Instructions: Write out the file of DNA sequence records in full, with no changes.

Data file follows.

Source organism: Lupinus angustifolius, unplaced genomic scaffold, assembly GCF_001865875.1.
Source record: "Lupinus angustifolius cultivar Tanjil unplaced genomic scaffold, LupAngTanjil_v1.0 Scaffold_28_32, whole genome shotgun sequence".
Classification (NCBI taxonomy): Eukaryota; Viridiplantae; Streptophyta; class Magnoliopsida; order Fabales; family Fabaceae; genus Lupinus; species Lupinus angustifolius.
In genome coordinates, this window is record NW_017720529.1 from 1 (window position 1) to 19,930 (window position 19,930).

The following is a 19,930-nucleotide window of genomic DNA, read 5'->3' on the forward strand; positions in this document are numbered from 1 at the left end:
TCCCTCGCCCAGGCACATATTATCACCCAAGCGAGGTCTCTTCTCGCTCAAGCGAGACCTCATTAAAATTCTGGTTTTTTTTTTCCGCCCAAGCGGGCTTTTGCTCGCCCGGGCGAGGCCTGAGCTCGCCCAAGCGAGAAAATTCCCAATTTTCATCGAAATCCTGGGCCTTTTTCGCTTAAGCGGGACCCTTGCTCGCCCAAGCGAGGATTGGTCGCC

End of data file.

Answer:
Source organism: Lupinus angustifolius, unplaced genomic scaffold, assembly GCF_001865875.1.
Source record: "Lupinus angustifolius cultivar Tanjil unplaced genomic scaffold, LupAngTanjil_v1.0 Scaffold_28_32, whole genome shotgun sequence".
Classification (NCBI taxonomy): Eukaryota; Viridiplantae; Streptophyta; class Magnoliopsida; order Fabales; family Fabaceae; genus Lupinus; species Lupinus angustifolius.
In genome coordinates, this window is record NW_017720529.1 from 1 (window position 1) to 19,930 (window position 19,930).

The following is a 19,930-nucleotide window of genomic DNA, read 5'->3' on the forward strand; positions in this document are numbered from 1 at the left end:
TCCCTCGCCCAGGCACATATTATCACCCAAGCGAGGTCTCTTCTCGCTCAAGCGAGACCTCATTAAAATTCTGGTTTTTTTTTTCCGCCCAAGCGGGCTTTTGCTCGCCCGGGCGAGGCCTGAGCTCGCCCAAGCGAGAAAATTCCCAATTTTCATCGAAATCCTGGGCCTTTTTCGCTTAAGCGGGACCCTTGCTCGCCCAAGCGAGGATTGGTCGCC